It has been proven that these kind of table or the graphs displayed on your fridge, on the bathroom mirror, in the toilet or in the office, have an even greater impact on motivation. This kind of follow-up develops a very powerful impulse, it is the drive to progress, the feeling of progress. As you progress, it encourages you train more regularly.
Find a bunch of friends to train with
Tip number 3 also seems excessively simple to set but in practice, it requires a bit of organization and sometimes requires some people to step outside their comfort zone. Indeed, certain people like to practice with their friends, even, they only train in groups. The inconvenience is that in a group, you are always in overloaded and trainings are not always well structured.
The solution is to find a friend or a little group of 2 to 3 friends with whom you can train regularly, while setting goals for your training. For instance, Alexis Kuperfis practices on Mondays, with 2 or 3 friends. In that specific case, the session is technically oriented and/or intensive. It is generally quite short because all these friends do not have the time to train for hours, but they all make appointments and go to practice.
Training in group can be a big advantage, because it must be recognized that when you are not very motivated, the presence of reliable friends allows you to surpass yourself. So it is very stimulating to train. However, once again, organization is essential. Tell your friends in advance and if you have regularity, it will be even easier.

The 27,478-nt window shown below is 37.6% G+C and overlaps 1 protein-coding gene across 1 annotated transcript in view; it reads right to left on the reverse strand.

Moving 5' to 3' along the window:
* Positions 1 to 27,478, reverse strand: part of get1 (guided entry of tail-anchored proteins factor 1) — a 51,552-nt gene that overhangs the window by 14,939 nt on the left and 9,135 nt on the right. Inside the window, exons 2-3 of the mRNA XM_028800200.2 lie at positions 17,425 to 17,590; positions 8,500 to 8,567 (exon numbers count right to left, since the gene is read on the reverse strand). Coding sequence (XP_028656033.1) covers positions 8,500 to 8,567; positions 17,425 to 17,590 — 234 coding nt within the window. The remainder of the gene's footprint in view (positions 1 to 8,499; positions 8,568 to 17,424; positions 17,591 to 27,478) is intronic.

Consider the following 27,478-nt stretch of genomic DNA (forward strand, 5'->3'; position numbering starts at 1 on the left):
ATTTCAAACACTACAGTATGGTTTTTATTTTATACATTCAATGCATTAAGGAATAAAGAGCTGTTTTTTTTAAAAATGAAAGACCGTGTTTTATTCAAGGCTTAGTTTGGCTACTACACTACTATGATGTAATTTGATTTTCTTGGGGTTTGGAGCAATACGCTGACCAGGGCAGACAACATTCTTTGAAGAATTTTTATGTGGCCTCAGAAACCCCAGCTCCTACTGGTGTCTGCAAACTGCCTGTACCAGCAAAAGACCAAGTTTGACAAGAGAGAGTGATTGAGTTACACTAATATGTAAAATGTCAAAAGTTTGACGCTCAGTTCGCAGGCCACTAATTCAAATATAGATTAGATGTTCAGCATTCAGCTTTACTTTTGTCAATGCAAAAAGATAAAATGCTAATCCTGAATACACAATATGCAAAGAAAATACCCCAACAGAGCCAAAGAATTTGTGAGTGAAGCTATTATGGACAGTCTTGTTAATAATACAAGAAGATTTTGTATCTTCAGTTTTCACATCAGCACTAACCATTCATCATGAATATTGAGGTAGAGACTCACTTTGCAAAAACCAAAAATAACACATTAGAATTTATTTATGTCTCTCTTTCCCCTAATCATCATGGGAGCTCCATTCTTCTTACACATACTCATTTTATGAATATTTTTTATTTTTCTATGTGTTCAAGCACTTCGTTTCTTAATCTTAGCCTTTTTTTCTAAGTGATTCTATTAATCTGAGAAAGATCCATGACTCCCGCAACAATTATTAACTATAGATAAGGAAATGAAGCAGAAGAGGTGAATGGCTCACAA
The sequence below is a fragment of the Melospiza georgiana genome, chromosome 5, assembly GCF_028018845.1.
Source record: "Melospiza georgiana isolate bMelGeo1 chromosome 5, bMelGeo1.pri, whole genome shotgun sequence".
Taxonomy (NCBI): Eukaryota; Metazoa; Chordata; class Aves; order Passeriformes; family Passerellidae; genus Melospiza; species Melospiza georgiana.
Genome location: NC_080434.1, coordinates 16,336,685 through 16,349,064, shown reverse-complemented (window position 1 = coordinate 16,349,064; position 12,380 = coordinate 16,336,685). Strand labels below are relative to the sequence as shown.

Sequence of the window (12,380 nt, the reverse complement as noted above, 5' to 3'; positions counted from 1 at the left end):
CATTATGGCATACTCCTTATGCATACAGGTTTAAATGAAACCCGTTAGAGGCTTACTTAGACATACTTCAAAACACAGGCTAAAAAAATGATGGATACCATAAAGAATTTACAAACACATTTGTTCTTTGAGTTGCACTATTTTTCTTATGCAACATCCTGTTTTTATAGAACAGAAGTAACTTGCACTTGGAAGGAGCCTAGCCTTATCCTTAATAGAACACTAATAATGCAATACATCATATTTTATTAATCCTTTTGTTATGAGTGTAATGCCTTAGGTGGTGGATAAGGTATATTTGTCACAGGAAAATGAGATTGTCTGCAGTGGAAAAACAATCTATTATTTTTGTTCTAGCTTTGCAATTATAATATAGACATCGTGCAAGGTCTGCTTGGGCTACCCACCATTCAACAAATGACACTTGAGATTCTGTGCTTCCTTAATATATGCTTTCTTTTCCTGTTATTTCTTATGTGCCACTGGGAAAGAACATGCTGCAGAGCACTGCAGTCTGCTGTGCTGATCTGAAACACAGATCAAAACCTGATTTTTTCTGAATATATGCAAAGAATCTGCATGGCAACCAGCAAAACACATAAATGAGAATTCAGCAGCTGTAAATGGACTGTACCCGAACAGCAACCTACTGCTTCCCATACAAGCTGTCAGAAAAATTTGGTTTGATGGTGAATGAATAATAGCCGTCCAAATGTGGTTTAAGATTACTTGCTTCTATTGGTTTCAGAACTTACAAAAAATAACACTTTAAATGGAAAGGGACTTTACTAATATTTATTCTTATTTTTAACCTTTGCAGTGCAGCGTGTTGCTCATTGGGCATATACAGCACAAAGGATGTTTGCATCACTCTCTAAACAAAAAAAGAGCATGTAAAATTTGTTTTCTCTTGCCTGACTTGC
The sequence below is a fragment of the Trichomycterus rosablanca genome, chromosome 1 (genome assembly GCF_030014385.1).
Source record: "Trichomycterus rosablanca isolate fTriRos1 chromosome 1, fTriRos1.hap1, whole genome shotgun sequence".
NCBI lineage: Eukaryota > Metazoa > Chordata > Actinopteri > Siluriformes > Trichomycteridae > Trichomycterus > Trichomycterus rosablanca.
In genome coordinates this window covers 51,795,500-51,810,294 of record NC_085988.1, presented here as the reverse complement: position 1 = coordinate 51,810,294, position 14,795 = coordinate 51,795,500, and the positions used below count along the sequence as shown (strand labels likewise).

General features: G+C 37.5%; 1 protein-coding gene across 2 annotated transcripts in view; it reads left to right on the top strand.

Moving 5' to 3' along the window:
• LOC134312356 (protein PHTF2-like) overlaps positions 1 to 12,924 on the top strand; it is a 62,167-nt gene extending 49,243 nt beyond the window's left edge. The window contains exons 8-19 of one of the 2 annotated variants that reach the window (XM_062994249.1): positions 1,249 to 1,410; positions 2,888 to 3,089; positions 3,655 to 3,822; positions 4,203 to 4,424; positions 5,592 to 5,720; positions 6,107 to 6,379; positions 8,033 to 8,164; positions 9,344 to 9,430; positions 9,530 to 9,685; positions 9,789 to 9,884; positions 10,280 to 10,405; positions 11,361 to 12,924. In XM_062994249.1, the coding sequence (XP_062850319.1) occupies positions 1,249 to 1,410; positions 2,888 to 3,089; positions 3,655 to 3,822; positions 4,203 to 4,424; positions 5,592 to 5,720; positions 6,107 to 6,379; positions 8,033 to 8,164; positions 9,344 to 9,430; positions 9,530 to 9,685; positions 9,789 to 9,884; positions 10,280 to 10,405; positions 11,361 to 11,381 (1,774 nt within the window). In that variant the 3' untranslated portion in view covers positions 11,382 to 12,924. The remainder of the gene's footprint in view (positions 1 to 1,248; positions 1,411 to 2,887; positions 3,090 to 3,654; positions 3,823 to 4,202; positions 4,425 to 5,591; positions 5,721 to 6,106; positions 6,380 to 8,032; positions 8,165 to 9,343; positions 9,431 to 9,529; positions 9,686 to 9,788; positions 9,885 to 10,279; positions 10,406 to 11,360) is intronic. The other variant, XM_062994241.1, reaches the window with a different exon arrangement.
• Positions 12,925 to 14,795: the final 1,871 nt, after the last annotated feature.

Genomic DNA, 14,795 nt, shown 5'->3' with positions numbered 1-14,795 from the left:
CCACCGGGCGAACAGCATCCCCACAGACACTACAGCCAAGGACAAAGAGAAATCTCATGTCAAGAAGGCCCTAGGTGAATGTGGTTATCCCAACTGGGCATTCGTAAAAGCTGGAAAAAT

Use a coach
Tip number 4 is simply to take a coach. So yes, it is much more engaging to take a paid coach who will give you advice or at least discuss with you to plan a training session on the week or month. This type of relation forces you to be more motivated and to be involved simply because you have paid for it, you have organized the session objectives and how to reach them. So it’s easier to get started and then having to be somehow accountable provides an additional stimulus.
Everyone manages their relationship with their coach the way they want but in the case of Alexis Kuperfis, when he trains with his coach, the simple fact of having a regular appointment to organize the session and then to debrief what has been achieved, has some positive effects. Even if sometimes, they do not have the time to do everything exactly as they planned, the simple fact of discussing and exchanging information allows them to move forward.
In short, if you want to be motivated to train regularly because you know that regularity will make the difference and pay off in the long run, here’s what Alexis Kuperfis says you should do. First, plan your training, plan your sessions in your schedule at least weekly. Second, organize a follow-up of your progress on at least one or two criteria or on your weight training sessions. Then, stimulate your friends and make an appointment with them to train and set goals and challenges. The last advice is to take a coach who will bring you all the professionalism you need for rigorous training and motivate you properly, but it does come at a cost.